Former UFC featherweight champion Jose Aldo has asked to be released from his UFC contract. League president Dana White has pledged to find a way to work things out. Now Aldo and his coach, the extraordinarily respected founder of Nova Uniao Andre Pederneiras spoke with Kevin Iole for Yahoo Sportsabout their position.
Pederneiras is widely credited with bringing Brazilian Jiu-Jitsu, which had previously been for the most part a pursuit for the elite, to the poorest members of Brazilian society. Both fighter and coach have done an enormous amount to help the poor, far from the view of social media.
“We have so much poverty that many Americans can’t begin to fathom it,” explained Pederneiras. “There are communities where kids live in slums on the hill and they can’t leave the house on a given day because the drug lords are having a shootout so they can’t go to school that day. Or, it’s a situation where the father has been shot, the mother is working three jobs and still can’t put food on the table and the kids can’t go to school because they haven’t been fed for three days. … Jose Aldo came from that.”
“We have millions of kids who can mirror Jose Aldo and look to him and say, ‘He was where I am and he got out. I can, too.’ It’s motivated our entire country.”
The coach contrasted Aldo’s noble behavior with a series of slights that Aldo has suffered including asking him to take a fight on very short notice, not providing a rematch with McGregor either immediate or after the the Edgar fight, and more.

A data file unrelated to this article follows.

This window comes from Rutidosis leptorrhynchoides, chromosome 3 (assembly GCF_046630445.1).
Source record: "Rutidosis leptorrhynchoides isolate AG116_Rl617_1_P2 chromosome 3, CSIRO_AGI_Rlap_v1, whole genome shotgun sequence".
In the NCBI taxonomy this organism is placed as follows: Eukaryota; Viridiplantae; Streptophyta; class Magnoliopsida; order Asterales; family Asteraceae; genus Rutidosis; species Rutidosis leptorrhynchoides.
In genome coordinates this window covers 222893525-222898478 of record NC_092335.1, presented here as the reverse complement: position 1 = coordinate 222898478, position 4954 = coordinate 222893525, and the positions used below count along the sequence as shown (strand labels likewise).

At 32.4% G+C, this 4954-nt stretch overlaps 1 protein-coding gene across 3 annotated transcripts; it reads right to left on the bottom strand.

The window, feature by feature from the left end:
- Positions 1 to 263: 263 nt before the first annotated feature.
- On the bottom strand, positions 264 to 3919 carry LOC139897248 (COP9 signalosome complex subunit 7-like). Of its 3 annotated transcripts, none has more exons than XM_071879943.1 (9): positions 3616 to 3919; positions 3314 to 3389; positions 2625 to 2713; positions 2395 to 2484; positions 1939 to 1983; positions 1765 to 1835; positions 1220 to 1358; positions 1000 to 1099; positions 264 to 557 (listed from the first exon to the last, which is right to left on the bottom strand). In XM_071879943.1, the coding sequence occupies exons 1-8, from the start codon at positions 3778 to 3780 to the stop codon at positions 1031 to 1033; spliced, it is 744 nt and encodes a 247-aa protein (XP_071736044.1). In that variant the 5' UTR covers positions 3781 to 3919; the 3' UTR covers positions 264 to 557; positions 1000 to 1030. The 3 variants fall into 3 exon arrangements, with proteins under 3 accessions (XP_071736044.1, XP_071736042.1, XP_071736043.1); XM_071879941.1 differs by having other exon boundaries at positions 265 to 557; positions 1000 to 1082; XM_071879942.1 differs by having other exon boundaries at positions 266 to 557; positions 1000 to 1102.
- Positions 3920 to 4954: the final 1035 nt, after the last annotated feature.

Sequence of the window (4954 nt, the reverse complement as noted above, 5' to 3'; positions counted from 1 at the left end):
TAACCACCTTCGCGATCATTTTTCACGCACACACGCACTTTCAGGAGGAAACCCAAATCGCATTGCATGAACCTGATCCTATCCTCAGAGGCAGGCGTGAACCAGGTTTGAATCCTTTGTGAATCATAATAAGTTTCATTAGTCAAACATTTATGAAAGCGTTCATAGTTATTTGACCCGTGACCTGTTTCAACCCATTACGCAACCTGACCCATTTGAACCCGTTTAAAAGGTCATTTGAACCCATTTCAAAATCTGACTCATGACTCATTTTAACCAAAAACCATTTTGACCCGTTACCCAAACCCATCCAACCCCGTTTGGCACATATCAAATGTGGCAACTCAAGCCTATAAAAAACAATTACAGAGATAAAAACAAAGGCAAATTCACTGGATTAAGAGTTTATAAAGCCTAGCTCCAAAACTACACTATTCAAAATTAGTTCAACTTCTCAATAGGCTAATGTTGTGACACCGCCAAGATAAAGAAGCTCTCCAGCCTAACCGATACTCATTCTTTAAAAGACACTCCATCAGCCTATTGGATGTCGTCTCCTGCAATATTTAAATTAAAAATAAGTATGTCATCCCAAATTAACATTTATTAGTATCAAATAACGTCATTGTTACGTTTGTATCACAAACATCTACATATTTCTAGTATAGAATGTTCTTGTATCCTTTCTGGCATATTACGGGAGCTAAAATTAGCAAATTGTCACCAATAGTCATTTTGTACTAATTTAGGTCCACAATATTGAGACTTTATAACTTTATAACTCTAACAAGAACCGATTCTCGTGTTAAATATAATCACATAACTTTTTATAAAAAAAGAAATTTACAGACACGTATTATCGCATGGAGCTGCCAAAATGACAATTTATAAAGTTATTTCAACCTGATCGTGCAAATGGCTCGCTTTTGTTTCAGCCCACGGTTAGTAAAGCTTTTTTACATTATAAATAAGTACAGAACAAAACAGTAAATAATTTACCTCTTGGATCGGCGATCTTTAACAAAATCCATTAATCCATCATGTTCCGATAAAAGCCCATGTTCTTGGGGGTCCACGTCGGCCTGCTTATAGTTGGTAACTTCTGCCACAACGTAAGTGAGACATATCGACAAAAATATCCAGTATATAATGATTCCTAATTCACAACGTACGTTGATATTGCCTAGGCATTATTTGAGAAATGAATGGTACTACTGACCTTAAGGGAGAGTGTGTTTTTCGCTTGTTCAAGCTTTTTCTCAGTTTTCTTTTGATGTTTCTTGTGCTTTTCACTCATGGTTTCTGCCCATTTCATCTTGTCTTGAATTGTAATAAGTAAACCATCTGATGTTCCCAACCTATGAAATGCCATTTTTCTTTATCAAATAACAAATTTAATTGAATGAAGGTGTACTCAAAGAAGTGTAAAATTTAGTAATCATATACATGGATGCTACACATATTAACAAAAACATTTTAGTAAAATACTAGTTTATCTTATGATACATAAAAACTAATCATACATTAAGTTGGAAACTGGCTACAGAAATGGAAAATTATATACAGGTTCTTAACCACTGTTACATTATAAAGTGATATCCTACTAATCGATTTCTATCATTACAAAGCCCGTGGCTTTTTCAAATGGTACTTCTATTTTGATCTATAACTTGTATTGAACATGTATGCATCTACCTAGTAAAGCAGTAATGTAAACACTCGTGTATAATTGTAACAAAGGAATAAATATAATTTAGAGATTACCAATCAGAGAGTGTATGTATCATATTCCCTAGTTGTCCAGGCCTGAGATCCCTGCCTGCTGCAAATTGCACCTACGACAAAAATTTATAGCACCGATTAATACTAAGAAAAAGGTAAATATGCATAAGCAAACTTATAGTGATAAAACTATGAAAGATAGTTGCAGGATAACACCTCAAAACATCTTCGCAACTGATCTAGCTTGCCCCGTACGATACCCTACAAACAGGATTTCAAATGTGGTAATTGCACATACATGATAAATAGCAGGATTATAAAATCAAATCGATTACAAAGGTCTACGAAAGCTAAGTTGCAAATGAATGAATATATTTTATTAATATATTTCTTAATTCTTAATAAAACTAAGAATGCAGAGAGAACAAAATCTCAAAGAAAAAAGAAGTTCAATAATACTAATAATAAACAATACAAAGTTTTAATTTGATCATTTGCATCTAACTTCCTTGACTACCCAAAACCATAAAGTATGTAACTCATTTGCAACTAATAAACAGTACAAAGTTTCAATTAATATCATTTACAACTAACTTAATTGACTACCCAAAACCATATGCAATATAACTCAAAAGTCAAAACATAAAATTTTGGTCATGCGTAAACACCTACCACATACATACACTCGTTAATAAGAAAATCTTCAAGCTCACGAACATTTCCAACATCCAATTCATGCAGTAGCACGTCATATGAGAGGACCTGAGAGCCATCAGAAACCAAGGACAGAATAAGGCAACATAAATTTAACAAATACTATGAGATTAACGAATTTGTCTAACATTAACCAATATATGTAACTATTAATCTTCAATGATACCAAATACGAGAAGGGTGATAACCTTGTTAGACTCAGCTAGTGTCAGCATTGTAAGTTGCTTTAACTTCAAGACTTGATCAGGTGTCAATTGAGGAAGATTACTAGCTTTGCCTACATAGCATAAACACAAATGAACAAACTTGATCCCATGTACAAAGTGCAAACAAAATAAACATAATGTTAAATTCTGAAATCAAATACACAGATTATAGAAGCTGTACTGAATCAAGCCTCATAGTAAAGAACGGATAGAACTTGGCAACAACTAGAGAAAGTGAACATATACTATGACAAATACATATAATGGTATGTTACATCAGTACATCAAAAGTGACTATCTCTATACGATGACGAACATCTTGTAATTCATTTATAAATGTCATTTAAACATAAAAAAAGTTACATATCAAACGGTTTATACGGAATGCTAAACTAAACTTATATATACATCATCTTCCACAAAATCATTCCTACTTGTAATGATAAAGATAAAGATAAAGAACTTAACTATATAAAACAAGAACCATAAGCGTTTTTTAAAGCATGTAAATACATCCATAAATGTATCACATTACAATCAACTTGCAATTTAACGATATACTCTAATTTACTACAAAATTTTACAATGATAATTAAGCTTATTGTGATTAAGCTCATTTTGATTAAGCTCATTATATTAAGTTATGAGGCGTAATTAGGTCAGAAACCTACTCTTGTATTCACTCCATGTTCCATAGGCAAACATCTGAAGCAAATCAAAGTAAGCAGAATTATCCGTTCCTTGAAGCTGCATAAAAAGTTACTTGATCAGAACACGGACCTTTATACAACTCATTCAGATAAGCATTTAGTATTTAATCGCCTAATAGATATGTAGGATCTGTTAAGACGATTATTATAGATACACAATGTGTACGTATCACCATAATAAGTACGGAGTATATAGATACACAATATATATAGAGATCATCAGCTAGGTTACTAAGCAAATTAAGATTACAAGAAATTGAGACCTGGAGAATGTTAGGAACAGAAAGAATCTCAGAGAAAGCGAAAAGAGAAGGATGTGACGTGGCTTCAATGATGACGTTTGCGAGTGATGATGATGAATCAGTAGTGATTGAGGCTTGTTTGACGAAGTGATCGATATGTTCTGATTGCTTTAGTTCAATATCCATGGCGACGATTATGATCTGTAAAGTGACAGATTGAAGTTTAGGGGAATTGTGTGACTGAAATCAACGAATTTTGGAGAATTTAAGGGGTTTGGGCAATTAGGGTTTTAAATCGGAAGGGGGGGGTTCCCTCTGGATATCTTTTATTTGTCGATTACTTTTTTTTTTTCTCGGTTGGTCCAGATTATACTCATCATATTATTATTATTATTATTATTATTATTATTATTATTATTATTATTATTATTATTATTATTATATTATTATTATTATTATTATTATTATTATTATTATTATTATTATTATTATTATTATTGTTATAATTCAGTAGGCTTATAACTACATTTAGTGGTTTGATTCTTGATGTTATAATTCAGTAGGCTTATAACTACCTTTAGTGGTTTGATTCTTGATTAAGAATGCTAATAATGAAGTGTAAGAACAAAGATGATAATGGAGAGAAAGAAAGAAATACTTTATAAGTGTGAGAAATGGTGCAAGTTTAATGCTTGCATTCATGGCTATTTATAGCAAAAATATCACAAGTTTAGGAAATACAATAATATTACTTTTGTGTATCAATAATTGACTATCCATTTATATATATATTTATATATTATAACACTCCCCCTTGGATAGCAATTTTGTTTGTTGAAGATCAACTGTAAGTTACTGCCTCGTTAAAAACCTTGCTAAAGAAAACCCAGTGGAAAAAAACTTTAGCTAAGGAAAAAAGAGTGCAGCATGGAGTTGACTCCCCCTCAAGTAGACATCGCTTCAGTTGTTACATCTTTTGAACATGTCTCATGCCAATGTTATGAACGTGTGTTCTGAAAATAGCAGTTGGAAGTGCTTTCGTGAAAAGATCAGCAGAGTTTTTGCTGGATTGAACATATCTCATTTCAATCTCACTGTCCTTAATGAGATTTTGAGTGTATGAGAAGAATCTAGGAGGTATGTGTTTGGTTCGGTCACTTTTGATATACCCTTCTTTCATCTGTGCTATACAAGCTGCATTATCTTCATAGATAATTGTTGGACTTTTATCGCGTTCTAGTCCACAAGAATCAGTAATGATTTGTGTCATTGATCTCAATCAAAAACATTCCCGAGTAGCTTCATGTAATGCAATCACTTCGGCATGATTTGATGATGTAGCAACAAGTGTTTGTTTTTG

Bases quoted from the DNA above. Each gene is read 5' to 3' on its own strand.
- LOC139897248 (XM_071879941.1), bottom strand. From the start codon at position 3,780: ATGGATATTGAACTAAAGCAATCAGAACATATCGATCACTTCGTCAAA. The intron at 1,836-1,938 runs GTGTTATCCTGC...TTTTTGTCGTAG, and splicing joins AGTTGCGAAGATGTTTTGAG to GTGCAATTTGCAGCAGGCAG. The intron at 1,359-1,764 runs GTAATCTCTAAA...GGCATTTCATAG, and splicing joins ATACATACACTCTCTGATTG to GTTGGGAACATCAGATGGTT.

The fighter stressed that he holds no ill will towards White, and said White had been kind to both him and his family. But he said he had in the past been offered a contract to play professional soccer, and would now like to try that instead of mixed martial arts, for the UFC or any other organization.
Money always matters in professional sports, and Aldo does not feel his compensation is commensurate with his achievements. To the list of his grievances add that he never received one of the informal “locker room” bonuses; instead his compensation was from his show/win money, a cut of the PPV, and performance bonuses. Further, he said that several years ago when he spoke to the UFC about a super fight vs. the lightweight champion, he was told he would have to give up his featherweight belt immediately.
“Conor is not my issue,” said Aldo. “My issue is that I feel Dana is not in control any more. It’s a runaway train. Things have been promised and not delivered and he’s no longer in charge, no longer the boss.
“Frankly, it’s starting to feel like a circus with promises made and not kept. If that’s how it is going to be, I don’t want to be a part of it anymore.”
Aldo also said that he is aware of the argument that he doesn’t sell his fights adequately, but countered that is not who he is.
“That’s not the philosophy I was raised with. My coach is a martial artist. I’m a martial artist. What we do starts with respect,” he explained. “Where the sport is going is not respectful. The people who are selling fights are people who are giving each other the middle finger, throwing objects at press conferences, getting caught snorting cocaine and making headlines for all kinds of wrong reasons.
“What I was taught and what I believe in is, I do my best inside the cage. I believe people want to watch me for my ability as an athlete. … If the direction the sport is going is you’ve got to make headlines for the wrong reasons in order to be worthy of respect and in order to be worthy of the right income, it’s not something I’ll ever be on board with.”